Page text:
The first royal person to be portrayed wearing this type of kilt was George IV when he was Prince Regent. No Scottish king ever wore the kilt. Great Scottish Kings such as Macbeth, Robert the Bruce and James IV would have disdained being seen dressed as a wild Highlander wrapped in the great kilt and probably would not have cared much for the Rawlinson design either. Wishing to popularise Hanovarian royalty among the Highlanders, George IV had his own reasons for wearing a Rawlinson type kilt. There are certainly a number of illustrations showing men wearing small kilt type garments pre-dating the time of Rawlinson. However, considering that men all over Europe used to wear a kilt type over-dress above gartered hose, this is not surprising. I have a picture of King Canute wearing a kilt-like garment over gartered hose and Alfred the Great is always shown dressed like that. When is a kilt not a kilt? Seeing pictures of men in kilt-like garments pre-dating Rawlinson does absolutely nothing to disprove the fact that he designed and invented the kilt as now universally worn on special occasions by some Scots people. As Hugh Trevor-Roper points out, such learned Eighteenth Century Scottish authorities such as John Sinclair and John Pinkerton were happy to accept that Samuel Rawlinson invented the kilt as we now have it.
All told, Hugh Trevor-Roper has done the Scottish people a great service by exposing and disproving a plethora of nonsense believed about Scotland and its people. Over the past 2000 years and more waves of different peoples have invaded what is now Scotland and played their part in creating and defining the present day inhabitants of that country. When the Romans ruled Britain the Scots were no more than an Irish tribe living in parts of what is now the province of Ulster. The Celtic language spoken throughout Britain was a precursor of modern Welsh. And the Picts were probably not as mysterious as we now believe them to be, but simply just another tribe speaking an early form of Welsh. However, by circa 450 AD the Scots had begun to arrive from Ireland and eventually set up the Kingdom of Dalriada there. In the Scots' wake came Saint Columba bringing with him Celtic Christianity. Later on, the Angles invaded and annexed the south east corner of what is now Scotland and some centuries after them the Norwegian Vikings invaded the Northern and Western Isles, Caithness and Sutherland. Well into the Middle Ages Orkney, Shetland, the Western Isles and the Isle of Man were ruled from Norway. In the Nineteenth Century there was another Irish invasion especially in and around Glasgow and for the past 200 years English people have continued to settle in Scotland in a steady stream which has ebbed and flowed and grown stronger in recent times.
The Scots can be justly proud of their contributions to the development of the modern world and there's an immense amount more to their contribution to progress than kilts, bagpipes and the modern concept of the tartan, which are all imports invented and created by people from other lands and cultures. However, golf, whiskey, haggis, porridge, telephone, television, steam power and much else besides were all invented or discovered by the Scots or Picts. We must all be grateful to Hugh Trevor Roper for killing the myths and setting the record straight. This is a great book.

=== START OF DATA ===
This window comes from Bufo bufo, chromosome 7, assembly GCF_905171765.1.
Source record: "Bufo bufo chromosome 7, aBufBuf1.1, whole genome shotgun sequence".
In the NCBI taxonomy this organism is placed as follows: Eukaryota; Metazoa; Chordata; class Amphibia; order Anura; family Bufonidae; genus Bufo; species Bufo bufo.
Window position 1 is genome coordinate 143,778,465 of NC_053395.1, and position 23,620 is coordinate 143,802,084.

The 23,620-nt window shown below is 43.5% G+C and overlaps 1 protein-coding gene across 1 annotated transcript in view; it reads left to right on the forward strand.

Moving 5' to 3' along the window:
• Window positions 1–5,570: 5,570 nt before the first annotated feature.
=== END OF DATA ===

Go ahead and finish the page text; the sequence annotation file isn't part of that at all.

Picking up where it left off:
5.0 out of 5 stars Exposing,
A pretty decent read to those interested in such things and reading the reviews you will see commendations by Scotch people themselves whom are honest enough to admit much of it is true. Scotland is a nation of myth but must be given credit for the way it has maintained the myths to this day, it must employ one brilliant publicist. Just look at Braveheart the movie as an example. This is considered to be factual by many Scots but much of it is poetic licence and simply made up. The kilt, Haggis and bagpipes are all things considered Scotch but in reality are not but then again tea isn't English so there is nothing wrong with a nation integrating something foreign into its national identity. The Scotch are allowed to be Scotch whilst we English have to be British, denied our own parliament by Westminster and our own national anthem and everything that goes with it , we must hope the Scotch vote yes in the hope that it will start the ball rolling on the formation of an independent England. No doubt as always some will point out that it's not Scotch, its Scot's but may I point out that the term Scotch is an English word for someone from Scotland just as sasanach ( Saxon ) is a term fro someone from England.
5.0 out of 5 stars 'Myth, in Scotland, is never driven out by reality, or by reason'*,
Both apposite (given a certain referendum coming up) and entertaining - see other reviews, which, rather than the appositeness, are the reason I bought this. I do appreciate Nic Allen's two-star strictures, but I find poking at wasps' nests rather good sport. I do think, though, that if CUP had published this rather than merely printing it they'd have caught that 'averse from' in the editor's foreward, which almost put me off my scone; wake up, Yale!
* ..though Bill C's one-star review proposes three English myths, and I have to say a bearskin outdoes a kilt in sheer ludicrousness. Let them fight it out!
7 of 10 people found the following review helpful
5.0 out of 5 stars The invention of Scotland, myth and history.,
Bought this book for my husband, him being a Scot. He's read it and tells me he found it very enjoyable. It does tell the truth, so he says.
14 of 25 people found the following review helpful